As a midnight deadline loomed, Prime Minister Benjamin Netanyahu announced late Wednesday that he had cobbled together a new coalition government, which will be more right-wing and more religious than the last.

After his decisive victory in March, Netanyahu has spent the last 42 days trying to form his fourth government. Late Wednesday, he informed President Reuven Rivlin that he had finally succeeded.

The new coalition government will be composed of five parties that represent the slimmest majority, 61 seats in the 120-member Israeli parliament.

The government will back Netanyahu’s position that the accord pushed by the Obama administration to restrain Iran’s nuclear ambitions is “a bad deal.”

The coalition, too, is composed of members unlikely to press for resumption of peace talks with the Palestinians, talks that consumed U.S. Secretary of State John F. Kerry for nine months last year until they collapsed in a round of bitter recriminations.

“This is not the government that will be able to bridge the gap between Israel and America and Europe,” said Reuven Hazan, a top political scientist at the Hebrew University of Jerusalem.

“They will also be unified in their stand that they don’t trust the Palestinians and don’t want to make concessions to them,” he said.

In addition to Netanyahu’s Likud, the new government will include two parties that represent ultra-Orthodox Jews; a new party built by a former Likudnik who is committed to making housing in Israel more plentiful and affordable; and a religious Zionist party headed by Naftali Bennett, who opposed an independent Palestinian state and supports the growth of Jewish settlements in the West Bank.

Bennett had been the last holdout during the long and complex negotiations to form a new coalition. He appeared alongside Netanyahu at a news conference Wednesday night when the two announced they had finally struck a deal, the details to be worked out in coming days.

Bennett’s party will run the education and justice ministries, in addition to chairing parliament’s constitutional committee, giving Bennett considerable sway over Israel’s judiciary. Bennett and his allies have argued that Israel’s judges, especially the Supreme Court, have too much power and need to be reined in.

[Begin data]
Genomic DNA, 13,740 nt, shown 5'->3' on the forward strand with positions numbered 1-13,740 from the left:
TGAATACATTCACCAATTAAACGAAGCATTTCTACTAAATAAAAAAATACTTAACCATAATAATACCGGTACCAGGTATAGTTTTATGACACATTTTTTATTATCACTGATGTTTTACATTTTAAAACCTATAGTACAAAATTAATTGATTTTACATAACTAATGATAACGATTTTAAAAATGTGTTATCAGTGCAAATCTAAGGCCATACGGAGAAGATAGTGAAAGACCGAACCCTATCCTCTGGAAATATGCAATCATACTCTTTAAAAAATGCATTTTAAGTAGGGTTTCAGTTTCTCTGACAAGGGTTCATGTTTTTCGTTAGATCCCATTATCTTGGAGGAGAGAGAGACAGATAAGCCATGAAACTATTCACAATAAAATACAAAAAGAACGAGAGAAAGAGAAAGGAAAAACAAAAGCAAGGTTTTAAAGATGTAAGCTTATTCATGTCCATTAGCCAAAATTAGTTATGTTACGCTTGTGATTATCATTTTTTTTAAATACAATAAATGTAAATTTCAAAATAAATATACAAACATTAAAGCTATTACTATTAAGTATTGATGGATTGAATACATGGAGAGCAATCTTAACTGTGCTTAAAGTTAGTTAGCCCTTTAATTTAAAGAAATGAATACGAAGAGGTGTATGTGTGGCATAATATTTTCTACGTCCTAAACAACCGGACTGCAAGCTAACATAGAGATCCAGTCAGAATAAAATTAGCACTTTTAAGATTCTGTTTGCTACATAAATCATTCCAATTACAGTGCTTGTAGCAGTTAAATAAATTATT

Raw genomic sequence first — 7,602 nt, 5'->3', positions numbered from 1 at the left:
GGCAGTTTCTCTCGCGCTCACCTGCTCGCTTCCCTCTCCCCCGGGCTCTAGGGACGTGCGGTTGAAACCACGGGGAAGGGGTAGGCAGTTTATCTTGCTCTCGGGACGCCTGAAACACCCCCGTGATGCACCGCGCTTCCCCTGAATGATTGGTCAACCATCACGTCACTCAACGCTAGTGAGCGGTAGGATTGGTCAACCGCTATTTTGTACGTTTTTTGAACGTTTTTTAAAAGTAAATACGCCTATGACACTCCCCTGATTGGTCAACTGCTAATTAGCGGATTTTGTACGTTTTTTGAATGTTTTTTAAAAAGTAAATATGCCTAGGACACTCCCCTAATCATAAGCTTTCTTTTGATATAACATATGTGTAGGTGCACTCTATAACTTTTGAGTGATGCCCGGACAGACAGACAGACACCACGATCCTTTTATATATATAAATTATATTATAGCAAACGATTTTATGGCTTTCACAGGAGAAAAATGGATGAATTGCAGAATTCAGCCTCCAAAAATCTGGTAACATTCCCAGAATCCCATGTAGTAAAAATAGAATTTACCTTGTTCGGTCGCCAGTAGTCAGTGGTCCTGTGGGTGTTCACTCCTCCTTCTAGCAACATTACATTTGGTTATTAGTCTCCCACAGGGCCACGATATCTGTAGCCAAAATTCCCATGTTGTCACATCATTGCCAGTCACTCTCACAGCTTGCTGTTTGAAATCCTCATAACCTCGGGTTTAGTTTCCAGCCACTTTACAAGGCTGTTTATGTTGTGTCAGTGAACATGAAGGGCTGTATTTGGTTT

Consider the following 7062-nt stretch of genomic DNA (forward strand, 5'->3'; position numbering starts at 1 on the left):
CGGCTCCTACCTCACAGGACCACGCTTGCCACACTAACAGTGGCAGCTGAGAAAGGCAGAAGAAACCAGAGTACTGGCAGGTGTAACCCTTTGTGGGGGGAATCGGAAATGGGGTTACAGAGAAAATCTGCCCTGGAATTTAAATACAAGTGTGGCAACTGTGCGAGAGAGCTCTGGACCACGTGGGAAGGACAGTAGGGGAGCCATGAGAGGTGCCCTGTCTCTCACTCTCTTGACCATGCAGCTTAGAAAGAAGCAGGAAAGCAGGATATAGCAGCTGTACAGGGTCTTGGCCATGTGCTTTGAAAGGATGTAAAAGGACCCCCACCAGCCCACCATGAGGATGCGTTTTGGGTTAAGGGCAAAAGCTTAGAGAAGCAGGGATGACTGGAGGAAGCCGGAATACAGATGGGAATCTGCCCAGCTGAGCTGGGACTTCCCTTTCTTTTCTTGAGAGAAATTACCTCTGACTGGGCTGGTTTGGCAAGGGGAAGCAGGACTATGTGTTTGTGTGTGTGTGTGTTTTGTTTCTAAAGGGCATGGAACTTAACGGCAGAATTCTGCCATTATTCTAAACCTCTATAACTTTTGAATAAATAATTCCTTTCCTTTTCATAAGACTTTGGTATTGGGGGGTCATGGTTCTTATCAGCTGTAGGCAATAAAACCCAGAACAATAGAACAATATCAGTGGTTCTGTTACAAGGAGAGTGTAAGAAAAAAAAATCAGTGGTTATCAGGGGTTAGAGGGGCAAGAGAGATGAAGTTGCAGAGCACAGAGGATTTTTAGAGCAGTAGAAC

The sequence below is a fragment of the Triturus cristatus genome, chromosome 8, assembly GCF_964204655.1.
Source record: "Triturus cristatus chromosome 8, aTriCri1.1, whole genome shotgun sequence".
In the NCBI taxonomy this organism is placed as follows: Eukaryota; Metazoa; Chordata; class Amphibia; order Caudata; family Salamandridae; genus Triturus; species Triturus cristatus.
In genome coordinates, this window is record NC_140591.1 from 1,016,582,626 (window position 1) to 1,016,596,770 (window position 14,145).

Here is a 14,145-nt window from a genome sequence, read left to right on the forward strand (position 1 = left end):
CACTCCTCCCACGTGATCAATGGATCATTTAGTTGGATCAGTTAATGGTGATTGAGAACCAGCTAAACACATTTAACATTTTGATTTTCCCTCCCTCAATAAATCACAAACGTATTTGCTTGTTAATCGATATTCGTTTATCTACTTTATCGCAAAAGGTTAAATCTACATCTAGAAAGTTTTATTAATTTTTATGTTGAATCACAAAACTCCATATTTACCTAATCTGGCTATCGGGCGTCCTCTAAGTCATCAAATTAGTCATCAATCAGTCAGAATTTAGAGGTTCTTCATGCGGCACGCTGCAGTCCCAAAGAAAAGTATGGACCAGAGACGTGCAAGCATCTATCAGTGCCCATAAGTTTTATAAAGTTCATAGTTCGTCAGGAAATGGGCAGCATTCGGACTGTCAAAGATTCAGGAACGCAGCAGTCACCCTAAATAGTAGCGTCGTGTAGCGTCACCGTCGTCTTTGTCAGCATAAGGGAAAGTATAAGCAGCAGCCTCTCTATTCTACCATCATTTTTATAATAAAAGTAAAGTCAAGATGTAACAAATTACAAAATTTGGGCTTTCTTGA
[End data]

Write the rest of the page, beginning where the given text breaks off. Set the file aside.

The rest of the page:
Some pundits in Israel say that Netanyahu’s 61-seat coalition won’t last — that any renegade within the government will be able to bring it down.

“In a coalition of only 61 Members of the Knesset, Netanyahu is doomed to twist in the wind, beholden to the whims and caprices of each and every parliamentary joker,” wrote the political columnist Chemi Shalev in the Israeli newspaper Haaretz.

Netanyahu on Wednesday night said, “61 is a good number,” but he suggested that going forward he might try to bring in new members to bolster his coalition.

Earlier this week it appeared that Netanyahu was going to head a coalition with 67 seats in parliament — until his foreign minister and past coalition partner Avigdor Lieberman abruptly resigned and took his seats with him. Lieberman heads a party dominated by Russian immigrants to Israel. He complained that the new government being formed by Netanyahu would be a coalition of “opportunism and conformism.” He did not fully explain what he meant by that.

The inclusion of two parties dedicated to the rights and welfare of Israel’s ultra-Orthodox Jewish population make it likely that the new government will roll back previous attempts to force them to serve in the military and to enter the workforce. Many of its male members prefer to study the Torah instead.